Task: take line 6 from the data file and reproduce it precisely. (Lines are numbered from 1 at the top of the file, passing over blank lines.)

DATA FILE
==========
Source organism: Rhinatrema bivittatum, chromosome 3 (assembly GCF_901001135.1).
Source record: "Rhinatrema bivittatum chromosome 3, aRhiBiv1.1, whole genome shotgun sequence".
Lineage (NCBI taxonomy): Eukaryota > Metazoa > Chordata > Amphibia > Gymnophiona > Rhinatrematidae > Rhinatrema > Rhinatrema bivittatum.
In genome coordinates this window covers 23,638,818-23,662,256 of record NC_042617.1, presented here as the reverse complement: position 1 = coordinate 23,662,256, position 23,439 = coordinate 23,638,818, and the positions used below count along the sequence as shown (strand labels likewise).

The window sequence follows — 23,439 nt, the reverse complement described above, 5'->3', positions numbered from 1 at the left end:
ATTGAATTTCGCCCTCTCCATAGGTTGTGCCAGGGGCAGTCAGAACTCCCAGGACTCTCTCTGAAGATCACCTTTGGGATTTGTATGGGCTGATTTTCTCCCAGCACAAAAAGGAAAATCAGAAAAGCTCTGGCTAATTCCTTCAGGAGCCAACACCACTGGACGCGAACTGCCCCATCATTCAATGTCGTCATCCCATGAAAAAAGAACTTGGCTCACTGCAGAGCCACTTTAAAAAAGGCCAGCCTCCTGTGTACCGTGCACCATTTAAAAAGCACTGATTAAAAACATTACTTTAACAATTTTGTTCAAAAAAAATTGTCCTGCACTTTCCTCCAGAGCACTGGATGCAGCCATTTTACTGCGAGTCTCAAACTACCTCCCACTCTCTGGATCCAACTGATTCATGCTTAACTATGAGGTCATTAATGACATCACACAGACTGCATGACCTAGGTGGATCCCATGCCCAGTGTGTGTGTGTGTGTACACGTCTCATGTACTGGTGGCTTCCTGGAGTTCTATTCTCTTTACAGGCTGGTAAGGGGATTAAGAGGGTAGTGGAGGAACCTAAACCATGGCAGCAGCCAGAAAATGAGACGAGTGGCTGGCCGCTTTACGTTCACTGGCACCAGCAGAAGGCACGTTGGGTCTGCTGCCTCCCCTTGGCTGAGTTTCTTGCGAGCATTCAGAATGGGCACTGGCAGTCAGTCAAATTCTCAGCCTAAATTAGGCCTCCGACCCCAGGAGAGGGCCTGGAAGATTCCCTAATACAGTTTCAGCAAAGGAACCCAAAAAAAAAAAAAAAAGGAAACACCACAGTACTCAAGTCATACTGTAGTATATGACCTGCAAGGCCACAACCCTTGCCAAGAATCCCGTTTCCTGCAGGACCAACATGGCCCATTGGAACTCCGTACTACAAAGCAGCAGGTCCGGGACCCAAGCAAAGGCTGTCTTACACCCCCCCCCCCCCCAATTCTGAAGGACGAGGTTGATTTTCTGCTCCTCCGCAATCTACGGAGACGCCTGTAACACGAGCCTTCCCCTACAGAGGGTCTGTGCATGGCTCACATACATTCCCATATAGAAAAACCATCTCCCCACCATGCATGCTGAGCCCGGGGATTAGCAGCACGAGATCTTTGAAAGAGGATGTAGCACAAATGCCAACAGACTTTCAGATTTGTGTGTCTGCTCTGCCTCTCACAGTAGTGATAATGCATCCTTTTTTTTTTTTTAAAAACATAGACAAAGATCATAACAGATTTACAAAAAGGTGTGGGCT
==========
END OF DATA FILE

ATTGAATTTCGCCCTCTCCATAGGTTGTGCCAGGGGCAGTCAGAACTCCCAGGACTCTCTCTGAAGATCACCTTTGGGATTTGTATGGGCTGATTTTCTCCCAGCACAAAAAGGAAAATCAGAAAAGCTCTGGCTAATTCCTTCAGGAGCCAACACCACTGGACGCGAACTGCCCCATCATTCAATGTCGTCATCCCATGAAAAAAGAACTTGGCTCACTGCAGAGCCACTTTAAAAAAGGCCAGCCTCCTGTGTACCGTGCACCATTTAAAAAGCACTGATTAAAAACATTACTTTAACAATTTTGTTCAAAAAAAATTGTCCTGCACTTTCCTCCAGAGCACTGGATGCAGCCATTTTACTGCGAGTCTCAAACTACCTCCCACTCTCTGGATCCAACTGATTCATGCTTAACTATGAGGTCATTAATGACATCACACAGACTGCATGACCTAGGTGGATCCCATGCCCAGTGTGTGTGTGTGTGTACACGTCTCATGTACTGGTGGCTTCCTGGAGTTCTATTCTCTTTACAGGCTGGTAAGGGGATTAAGAGGGTAGTGGAGGAACCTAAACCATGGCAGCAGCCAGAAAATGAGACGAGTGGCTGGCCGCTTTACGTTCACTGGCACCAGCAGAAGGCACGTTGGGTCTGCTGCCTCCCCTTGGCTGAGTTTCTTGCGAGCATTCAGAATGGGCACTGGCAGTCAGTCAAATTCTCAGCCTAAATTAGGCCTCCGACCCCAGGAGAGGGCCTGGAAGATTCCCTAATACAGTTTCAGCAAAGGAACCCAAAAAAAAAAAAAAAAGGAAACACCACAGTACTCAAGTCATACTGTAGTATATGACCTGCAAGGCCACAACCCTTGCCAAGAATCCCGTTTCCTGCAGGACCAACATGGCCCATTGGAACTCCGTACTACAAAGCAGCAGGTCCGGGACCCAAGCAAAGGCTGTCTTACACCCCCCCCCCCCCCAATTCTGAAGGACGAGGTTGATTTTCTGCTCCTCCGCAATCTACGGAGACGCCTGTAACACGAGCCTTCCCCTACAGAGGGTCTGTGCATGGCTCACATACATTCCCATATAGAAAAACCATCTCCCCACCATGCATGCTGAGCCCGGGGATTAGCAGCACGAGATCTTTGAAAGAGGATGTAGCACAAATGCCAACAGACTTTCAGATTTGTGTGTCTGCTCTGCCTCTCACAGTAGTGATAATGCATCCTTTTTTTTTTTTTAAAAACATAGACAAAGATCATAACAGATTTACAAAAAGGTGTGGGCT